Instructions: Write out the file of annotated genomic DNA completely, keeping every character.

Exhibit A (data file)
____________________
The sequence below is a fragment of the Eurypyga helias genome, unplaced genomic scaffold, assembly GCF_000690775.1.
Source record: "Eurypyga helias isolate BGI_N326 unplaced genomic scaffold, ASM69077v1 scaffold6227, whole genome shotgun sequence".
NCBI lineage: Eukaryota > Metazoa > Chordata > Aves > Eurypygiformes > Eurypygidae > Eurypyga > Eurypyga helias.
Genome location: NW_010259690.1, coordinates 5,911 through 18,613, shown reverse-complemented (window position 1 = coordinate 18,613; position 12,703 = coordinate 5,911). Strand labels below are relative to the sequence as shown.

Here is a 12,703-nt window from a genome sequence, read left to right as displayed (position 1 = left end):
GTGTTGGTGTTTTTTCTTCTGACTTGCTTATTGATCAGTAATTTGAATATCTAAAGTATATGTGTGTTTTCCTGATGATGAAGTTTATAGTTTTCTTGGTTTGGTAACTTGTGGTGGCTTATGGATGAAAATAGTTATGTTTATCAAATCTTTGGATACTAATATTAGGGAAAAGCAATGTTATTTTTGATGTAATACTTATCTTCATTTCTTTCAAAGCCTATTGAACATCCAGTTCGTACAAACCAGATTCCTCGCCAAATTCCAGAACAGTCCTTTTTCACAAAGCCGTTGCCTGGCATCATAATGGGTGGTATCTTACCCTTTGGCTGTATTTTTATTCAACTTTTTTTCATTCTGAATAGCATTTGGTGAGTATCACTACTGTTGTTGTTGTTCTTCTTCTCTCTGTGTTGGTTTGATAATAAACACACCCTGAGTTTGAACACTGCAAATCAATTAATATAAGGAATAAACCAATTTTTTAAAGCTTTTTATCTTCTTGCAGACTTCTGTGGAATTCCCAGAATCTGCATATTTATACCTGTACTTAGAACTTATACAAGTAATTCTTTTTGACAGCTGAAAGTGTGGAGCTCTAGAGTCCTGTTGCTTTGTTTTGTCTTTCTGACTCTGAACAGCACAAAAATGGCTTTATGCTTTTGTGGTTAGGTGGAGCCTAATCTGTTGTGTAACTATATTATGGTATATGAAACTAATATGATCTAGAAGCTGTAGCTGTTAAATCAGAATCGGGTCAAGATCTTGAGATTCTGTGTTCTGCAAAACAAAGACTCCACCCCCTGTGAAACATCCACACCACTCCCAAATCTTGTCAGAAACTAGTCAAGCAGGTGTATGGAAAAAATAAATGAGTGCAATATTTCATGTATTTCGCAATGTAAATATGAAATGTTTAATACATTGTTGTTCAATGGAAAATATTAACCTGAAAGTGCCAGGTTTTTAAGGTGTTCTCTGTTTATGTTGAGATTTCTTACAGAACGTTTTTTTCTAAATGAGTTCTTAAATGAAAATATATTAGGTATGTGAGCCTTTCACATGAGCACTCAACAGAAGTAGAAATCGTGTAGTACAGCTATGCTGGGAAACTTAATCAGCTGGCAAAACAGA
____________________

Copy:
The sequence below is a fragment of the Eurypyga helias genome, unplaced genomic scaffold, assembly GCF_000690775.1.
Source record: "Eurypyga helias isolate BGI_N326 unplaced genomic scaffold, ASM69077v1 scaffold6227, whole genome shotgun sequence".
NCBI lineage: Eukaryota > Metazoa > Chordata > Aves > Eurypygiformes > Eurypygidae > Eurypyga > Eurypyga helias.
Genome location: NW_010259690.1, coordinates 5,911 through 18,613, shown reverse-complemented (window position 1 = coordinate 18,613; position 12,703 = coordinate 5,911). Strand labels below are relative to the sequence as shown.

Here is a 12,703-nt window from a genome sequence, read left to right as displayed (position 1 = left end):
GTGTTGGTGTTTTTTCTTCTGACTTGCTTATTGATCAGTAATTTGAATATCTAAAGTATATGTGTGTTTTCCTGATGATGAAGTTTATAGTTTTCTTGGTTTGGTAACTTGTGGTGGCTTATGGATGAAAATAGTTATGTTTATCAAATCTTTGGATACTAATATTAGGGAAAAGCAATGTTATTTTTGATGTAATACTTATCTTCATTTCTTTCAAAGCCTATTGAACATCCAGTTCGTACAAACCAGATTCCTCGCCAAATTCCAGAACAGTCCTTTTTCACAAAGCCGTTGCCTGGCATCATAATGGGTGGTATCTTACCCTTTGGCTGTATTTTTATTCAACTTTTTTTCATTCTGAATAGCATTTGGTGAGTATCACTACTGTTGTTGTTGTTCTTCTTCTCTCTGTGTTGGTTTGATAATAAACACACCCTGAGTTTGAACACTGCAAATCAATTAATATAAGGAATAAACCAATTTTTTAAAGCTTTTTATCTTCTTGCAGACTTCTGTGGAATTCCCAGAATCTGCATATTTATACCTGTACTTAGAACTTATACAAGTAATTCTTTTTGACAGCTGAAAGTGTGGAGCTCTAGAGTCCTGTTGCTTTGTTTTGTCTTTCTGACTCTGAACAGCACAAAAATGGCTTTATGCTTTTGTGGTTAGGTGGAGCCTAATCTGTTGTGTAACTATATTATGGTATATGAAACTAATATGATCTAGAAGCTGTAGCTGTTAAATCAGAATCGGGTCAAGATCTTGAGATTCTGTGTTCTGCAAAACAAAGACTCCACCCCCTGTGAAACATCCACACCACTCCCAAATCTTGTCAGAAACTAGTCAAGCAGGTGTATGGAAAAAATAAATGAGTGCAATATTTCATGTATTTCGCAATGTAAATATGAAATGTTTAATACATTGTTGTTCAATGGAAAATATTAACCTGAAAGTGCCAGGTTTTTAAGGTGTTCTCTGTTTATGTTGAGATTTCTTACAGAACGTTTTTTTCTAAATGAGTTCTTAAATGAAAATATATTAGGTATGTGAGCCTTTCACATGAGCACTCAACAGAAGTAGAAATCGTGTAGTACAGCTATGCTGGGAAACTTAATCAGCTGGCAAAACAGA